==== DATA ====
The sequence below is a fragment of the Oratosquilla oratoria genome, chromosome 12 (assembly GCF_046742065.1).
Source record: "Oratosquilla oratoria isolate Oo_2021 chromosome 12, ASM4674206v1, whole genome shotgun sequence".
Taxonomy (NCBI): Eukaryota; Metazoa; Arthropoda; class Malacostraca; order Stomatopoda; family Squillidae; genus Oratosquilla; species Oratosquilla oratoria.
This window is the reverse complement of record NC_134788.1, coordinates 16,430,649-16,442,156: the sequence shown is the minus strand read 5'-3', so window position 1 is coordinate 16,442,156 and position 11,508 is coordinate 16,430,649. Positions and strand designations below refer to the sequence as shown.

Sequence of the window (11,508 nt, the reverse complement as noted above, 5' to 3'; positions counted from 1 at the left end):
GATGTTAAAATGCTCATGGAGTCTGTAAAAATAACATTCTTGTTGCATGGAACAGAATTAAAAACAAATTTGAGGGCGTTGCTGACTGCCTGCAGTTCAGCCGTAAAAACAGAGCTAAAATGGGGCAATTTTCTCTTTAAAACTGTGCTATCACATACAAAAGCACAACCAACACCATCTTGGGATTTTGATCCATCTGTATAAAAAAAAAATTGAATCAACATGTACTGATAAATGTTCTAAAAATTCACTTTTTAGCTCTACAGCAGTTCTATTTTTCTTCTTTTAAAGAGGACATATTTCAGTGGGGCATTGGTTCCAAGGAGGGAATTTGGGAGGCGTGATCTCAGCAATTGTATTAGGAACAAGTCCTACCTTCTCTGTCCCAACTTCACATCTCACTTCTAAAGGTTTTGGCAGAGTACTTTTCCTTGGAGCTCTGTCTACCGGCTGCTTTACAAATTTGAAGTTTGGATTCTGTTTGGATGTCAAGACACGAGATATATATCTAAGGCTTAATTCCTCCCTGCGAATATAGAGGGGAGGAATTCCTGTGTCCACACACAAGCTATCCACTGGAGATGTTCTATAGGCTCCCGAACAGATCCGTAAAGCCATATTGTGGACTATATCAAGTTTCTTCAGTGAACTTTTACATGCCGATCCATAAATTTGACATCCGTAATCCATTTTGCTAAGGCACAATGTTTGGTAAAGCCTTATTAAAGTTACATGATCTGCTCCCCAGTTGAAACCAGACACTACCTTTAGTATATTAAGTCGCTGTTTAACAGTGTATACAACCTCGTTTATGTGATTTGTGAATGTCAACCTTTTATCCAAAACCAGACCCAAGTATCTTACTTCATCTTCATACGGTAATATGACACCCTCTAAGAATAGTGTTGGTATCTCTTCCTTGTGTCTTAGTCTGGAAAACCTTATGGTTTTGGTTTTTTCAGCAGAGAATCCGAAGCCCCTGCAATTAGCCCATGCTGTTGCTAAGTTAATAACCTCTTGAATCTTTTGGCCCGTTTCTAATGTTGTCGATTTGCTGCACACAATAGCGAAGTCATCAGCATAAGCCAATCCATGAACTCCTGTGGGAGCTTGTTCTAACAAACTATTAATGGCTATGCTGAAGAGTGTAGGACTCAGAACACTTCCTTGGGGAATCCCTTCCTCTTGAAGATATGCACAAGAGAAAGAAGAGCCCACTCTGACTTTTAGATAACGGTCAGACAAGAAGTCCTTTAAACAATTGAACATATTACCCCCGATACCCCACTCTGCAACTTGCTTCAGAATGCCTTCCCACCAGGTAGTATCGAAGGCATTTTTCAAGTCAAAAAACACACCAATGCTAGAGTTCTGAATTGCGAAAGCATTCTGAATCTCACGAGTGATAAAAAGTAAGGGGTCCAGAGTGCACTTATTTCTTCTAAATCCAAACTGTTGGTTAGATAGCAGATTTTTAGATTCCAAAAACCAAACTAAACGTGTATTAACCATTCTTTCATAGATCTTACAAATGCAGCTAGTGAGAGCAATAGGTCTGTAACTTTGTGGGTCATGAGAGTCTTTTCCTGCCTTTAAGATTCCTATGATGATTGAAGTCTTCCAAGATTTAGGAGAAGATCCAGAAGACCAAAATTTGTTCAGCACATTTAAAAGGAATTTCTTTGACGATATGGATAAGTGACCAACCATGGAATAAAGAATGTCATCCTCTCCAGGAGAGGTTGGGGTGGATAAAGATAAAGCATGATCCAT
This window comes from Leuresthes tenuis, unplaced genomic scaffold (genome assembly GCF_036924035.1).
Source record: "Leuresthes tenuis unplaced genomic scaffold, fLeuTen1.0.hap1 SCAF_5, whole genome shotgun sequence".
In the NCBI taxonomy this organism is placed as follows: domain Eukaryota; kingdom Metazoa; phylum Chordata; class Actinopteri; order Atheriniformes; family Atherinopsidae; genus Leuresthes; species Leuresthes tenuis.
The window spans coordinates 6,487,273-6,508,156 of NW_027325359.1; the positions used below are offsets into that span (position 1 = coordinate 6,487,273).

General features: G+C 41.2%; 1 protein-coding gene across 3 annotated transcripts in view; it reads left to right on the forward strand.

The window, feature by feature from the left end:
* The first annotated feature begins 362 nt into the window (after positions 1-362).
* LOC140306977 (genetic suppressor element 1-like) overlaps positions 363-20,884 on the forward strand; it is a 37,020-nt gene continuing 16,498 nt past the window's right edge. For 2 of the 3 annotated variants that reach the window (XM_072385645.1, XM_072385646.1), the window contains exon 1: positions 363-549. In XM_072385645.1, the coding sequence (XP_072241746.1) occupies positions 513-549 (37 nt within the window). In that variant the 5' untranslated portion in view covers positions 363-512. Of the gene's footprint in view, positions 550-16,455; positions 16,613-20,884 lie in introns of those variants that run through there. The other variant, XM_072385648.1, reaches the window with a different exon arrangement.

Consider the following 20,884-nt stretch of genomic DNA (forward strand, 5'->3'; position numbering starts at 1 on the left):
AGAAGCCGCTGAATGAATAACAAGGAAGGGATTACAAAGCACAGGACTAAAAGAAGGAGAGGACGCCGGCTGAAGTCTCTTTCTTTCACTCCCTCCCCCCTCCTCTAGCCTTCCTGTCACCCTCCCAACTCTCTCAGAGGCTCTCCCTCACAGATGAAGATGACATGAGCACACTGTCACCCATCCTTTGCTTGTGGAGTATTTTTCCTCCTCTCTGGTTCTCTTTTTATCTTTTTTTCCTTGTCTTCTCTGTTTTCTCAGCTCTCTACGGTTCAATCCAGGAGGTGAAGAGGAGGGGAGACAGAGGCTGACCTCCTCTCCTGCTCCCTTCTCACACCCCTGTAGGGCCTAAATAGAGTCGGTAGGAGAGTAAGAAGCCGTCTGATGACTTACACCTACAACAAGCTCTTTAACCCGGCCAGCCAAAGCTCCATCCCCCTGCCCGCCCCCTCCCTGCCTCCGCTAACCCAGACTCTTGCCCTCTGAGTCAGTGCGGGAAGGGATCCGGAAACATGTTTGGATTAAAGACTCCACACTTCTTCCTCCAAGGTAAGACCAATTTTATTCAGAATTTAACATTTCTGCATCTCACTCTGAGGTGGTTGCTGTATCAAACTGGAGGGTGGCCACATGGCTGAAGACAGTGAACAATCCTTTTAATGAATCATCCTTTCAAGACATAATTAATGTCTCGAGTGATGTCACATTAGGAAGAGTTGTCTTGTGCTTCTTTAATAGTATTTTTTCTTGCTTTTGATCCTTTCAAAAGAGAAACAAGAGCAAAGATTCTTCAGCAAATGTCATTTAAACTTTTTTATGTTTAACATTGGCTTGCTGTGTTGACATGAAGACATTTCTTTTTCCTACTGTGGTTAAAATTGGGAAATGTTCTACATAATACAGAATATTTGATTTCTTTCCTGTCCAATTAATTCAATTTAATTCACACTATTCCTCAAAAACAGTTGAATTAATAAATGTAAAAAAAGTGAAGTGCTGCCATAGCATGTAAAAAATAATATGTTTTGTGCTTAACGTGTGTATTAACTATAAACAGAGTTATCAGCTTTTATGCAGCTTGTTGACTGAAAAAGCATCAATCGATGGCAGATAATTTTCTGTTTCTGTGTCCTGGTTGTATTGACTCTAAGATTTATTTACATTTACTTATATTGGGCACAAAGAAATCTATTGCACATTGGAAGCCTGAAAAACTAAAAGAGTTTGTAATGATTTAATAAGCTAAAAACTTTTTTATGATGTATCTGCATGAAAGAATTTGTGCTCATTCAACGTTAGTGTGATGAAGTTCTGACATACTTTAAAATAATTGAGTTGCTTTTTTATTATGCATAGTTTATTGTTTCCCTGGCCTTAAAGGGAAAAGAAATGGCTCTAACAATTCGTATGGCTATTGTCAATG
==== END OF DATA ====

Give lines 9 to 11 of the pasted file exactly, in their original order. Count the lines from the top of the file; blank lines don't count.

In the NCBI taxonomy this organism is placed as follows: domain Eukaryota; kingdom Metazoa; phylum Chordata; class Actinopteri; order Atheriniformes; family Atherinopsidae; genus Leuresthes; species Leuresthes tenuis.
The window spans coordinates 6,487,273-6,508,156 of NW_027325359.1; the positions used below are offsets into that span (position 1 = coordinate 6,487,273).

General features: G+C 41.2%; 1 protein-coding gene across 3 annotated transcripts in view; it reads left to right on the forward strand.